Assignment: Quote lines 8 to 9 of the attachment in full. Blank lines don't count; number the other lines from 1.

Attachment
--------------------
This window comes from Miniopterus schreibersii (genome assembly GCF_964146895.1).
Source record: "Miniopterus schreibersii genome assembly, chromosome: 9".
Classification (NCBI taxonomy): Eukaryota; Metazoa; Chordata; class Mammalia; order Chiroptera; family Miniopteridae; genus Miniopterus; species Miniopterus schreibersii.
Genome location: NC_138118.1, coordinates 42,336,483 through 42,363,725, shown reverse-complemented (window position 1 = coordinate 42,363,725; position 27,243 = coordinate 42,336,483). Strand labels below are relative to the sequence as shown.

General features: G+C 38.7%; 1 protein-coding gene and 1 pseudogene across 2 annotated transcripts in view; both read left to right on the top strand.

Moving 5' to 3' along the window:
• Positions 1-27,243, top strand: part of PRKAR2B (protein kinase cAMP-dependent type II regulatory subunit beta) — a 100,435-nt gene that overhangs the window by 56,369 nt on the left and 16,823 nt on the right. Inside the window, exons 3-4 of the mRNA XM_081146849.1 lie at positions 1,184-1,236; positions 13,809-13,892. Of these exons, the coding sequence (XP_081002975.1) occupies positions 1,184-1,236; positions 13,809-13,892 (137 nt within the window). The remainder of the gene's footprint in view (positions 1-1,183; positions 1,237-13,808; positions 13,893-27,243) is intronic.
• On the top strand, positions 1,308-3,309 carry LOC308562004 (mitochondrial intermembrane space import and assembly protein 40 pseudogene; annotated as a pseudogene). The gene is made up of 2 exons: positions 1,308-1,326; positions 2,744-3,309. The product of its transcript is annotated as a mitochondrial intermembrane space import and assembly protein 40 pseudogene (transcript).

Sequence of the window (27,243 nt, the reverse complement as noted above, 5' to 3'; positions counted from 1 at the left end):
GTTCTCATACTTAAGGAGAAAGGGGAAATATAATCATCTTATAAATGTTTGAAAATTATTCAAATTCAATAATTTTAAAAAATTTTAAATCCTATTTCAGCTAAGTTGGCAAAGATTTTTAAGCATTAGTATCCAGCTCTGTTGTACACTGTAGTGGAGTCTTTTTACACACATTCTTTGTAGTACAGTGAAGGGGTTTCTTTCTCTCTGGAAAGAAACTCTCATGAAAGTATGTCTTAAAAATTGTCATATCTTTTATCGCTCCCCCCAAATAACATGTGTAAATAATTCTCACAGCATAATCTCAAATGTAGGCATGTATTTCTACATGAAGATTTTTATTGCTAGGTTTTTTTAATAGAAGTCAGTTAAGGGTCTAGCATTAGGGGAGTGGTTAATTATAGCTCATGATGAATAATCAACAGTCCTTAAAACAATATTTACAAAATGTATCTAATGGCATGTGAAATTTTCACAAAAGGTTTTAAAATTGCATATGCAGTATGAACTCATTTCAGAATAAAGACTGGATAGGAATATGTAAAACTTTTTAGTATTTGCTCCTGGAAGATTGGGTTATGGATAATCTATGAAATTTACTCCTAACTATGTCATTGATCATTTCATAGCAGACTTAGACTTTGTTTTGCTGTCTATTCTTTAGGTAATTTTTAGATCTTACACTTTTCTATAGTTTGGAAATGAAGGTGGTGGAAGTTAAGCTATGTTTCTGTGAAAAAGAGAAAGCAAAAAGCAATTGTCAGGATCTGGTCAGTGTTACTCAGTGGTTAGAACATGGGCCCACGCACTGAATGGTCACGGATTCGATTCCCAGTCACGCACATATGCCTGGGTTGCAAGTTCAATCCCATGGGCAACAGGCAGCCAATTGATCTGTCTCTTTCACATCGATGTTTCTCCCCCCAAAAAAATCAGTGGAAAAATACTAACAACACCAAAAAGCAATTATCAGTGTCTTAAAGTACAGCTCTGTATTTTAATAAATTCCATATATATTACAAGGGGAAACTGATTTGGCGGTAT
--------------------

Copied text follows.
• On the top strand, positions 1,308-3,309 carry LOC308562004 (mitochondrial intermembrane space import and assembly protein 40 pseudogene; annotated as a pseudogene). The gene is made up of 2 exons: positions 1,308-1,326; positions 2,744-3,309. The product of its transcript is annotated as a mitochondrial intermembrane space import and assembly protein 40 pseudogene (transcript).

Sequence of the window (27,243 nt, the reverse complement as noted above, 5' to 3'; positions counted from 1 at the left end):